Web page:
My respects and esteem to all your friends there, and, by your permission, my love to your Fanny. Ever yours, LINCOLN.
Springfield, Oct. 5, 1842.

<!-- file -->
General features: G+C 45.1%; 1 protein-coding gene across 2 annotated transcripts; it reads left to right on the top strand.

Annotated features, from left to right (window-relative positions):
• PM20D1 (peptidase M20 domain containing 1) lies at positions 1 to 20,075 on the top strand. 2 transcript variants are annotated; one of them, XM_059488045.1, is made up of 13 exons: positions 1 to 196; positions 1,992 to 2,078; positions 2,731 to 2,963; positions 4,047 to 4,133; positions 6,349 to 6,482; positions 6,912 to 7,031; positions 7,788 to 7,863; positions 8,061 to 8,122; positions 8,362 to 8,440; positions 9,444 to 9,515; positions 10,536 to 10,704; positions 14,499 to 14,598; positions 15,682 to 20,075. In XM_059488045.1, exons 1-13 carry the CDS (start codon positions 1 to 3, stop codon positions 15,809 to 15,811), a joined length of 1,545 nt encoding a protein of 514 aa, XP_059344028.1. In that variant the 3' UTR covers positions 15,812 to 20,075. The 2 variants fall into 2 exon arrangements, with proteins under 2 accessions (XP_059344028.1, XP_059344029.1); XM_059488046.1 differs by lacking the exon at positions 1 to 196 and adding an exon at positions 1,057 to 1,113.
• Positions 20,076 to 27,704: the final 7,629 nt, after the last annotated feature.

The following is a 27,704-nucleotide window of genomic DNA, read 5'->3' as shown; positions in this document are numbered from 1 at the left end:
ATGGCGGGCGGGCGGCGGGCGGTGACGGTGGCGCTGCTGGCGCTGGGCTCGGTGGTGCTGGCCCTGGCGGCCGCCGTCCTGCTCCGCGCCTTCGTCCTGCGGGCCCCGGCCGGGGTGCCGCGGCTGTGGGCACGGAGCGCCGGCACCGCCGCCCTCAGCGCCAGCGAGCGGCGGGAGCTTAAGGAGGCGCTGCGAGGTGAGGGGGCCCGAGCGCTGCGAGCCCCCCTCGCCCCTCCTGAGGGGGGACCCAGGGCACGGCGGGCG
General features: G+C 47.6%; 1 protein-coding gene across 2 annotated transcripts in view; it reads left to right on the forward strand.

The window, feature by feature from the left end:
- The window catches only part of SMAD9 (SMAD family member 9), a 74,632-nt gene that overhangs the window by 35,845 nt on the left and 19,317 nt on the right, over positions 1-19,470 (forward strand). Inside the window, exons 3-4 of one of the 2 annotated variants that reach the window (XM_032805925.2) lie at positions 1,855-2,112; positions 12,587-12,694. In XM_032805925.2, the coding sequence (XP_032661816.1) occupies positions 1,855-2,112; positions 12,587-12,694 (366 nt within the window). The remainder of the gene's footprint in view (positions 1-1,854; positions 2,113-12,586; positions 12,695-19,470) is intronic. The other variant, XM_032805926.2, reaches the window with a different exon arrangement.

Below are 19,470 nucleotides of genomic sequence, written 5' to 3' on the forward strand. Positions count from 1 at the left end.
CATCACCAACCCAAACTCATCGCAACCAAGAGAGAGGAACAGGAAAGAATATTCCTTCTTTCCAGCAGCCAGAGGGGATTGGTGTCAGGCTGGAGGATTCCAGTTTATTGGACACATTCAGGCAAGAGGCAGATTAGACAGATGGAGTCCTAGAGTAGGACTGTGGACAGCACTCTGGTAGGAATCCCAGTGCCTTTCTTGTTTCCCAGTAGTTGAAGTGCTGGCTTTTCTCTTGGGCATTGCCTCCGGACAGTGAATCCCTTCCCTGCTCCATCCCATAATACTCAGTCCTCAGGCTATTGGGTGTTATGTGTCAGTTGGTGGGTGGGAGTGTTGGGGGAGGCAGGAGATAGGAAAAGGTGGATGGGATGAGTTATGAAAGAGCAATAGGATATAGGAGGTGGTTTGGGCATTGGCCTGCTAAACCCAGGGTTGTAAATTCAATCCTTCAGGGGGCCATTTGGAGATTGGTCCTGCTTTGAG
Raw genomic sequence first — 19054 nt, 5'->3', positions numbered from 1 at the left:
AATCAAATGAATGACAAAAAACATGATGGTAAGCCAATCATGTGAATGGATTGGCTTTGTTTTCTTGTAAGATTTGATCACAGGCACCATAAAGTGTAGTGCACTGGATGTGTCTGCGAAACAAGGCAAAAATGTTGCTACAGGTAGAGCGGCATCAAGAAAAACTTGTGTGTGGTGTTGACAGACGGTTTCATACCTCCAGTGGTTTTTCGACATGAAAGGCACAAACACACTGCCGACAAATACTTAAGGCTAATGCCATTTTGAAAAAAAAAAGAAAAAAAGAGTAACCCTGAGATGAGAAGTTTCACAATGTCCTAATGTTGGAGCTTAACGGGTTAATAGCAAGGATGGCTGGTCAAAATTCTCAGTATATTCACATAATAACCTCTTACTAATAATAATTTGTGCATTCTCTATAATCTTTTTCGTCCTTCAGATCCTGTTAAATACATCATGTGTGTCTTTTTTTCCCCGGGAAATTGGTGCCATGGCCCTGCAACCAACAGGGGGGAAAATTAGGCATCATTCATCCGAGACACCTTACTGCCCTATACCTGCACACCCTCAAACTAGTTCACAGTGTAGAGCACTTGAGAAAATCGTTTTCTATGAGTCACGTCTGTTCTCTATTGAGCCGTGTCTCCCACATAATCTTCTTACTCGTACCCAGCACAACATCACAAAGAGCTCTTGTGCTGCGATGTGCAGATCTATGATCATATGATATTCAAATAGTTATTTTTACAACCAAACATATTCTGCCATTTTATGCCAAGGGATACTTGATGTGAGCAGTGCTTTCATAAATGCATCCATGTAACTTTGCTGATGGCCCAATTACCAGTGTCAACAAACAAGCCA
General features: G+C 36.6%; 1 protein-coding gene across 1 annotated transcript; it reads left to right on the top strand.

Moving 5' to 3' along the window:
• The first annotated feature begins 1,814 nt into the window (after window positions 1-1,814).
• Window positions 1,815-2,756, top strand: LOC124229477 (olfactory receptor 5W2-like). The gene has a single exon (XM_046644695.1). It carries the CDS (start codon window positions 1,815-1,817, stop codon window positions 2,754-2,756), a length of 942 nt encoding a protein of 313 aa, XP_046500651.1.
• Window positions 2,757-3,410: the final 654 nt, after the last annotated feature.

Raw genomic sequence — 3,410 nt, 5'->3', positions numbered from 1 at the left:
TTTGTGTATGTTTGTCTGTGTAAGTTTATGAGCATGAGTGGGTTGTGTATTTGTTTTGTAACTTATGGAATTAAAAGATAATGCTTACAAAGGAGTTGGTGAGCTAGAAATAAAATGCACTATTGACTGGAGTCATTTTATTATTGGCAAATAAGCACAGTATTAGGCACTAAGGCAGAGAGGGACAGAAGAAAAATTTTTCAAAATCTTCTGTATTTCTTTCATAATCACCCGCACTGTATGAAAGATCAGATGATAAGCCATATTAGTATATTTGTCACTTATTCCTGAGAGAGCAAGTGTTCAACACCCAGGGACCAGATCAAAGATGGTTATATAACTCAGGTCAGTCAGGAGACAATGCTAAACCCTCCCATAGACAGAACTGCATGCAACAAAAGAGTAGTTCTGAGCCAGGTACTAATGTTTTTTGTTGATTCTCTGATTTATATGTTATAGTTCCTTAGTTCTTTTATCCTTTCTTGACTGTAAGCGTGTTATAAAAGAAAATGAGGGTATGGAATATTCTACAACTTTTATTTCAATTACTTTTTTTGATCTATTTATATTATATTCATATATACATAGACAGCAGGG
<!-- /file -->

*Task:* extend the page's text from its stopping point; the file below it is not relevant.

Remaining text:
Dear Speed, — You have heard of my duel with Shields, and I have now to inform you that the duelling business still rages in this city. Day before yesterday Shields challenged Butler, who accepted, and proposed fighting next morning at sunrising in Bob Allen's meadow, one hundred yards' distance, with rifles. To this Whitesides, Shields's second, said "no," because of the law. Thus ended duel No. 2. Yesterday Whiteside chose to consider himself insulted by Dr. Merryman, so sent him a kind of quasi-challenge, inviting him to meet him at the Planter's House in St. Louis, on the next Friday, to settle their difficulty. Merryman made me his friend, and sent W. a note, inquiring to know if he meant his note as a challenge, and, if so, that he would, according to the law in such case made and provided, prescribe the terms of the meeting. W. returned for answer, that, if M. would meet him at the Planter's House as desired, he would challenge him. M. replied in a note, that he denied W.'s right to dictate time and place, but that he (M.) would waive the question of time, and meet him at Louisiana, Mo. Upon my presenting this note to W., and stating verbally its contents, he declined receiving it, saying he had business in St. Louis, and it was as near as Louisiana. Merryman then directed me to notify Whiteside that he should publish the correspondence between them, with such comments as he thought fit. This I did. Thus it stood at bedtime last night. This morning Whiteside, by his friend Shields, is praying for a new trial, on the ground that he was mistaken in Merryman's proposition to meet him at Louisiana, Mo., thinking it was the State of Louisiana. This Merryman hoots at, and is preparing his publication; while the town is in a ferment, and a street-fight somewhat anticipated.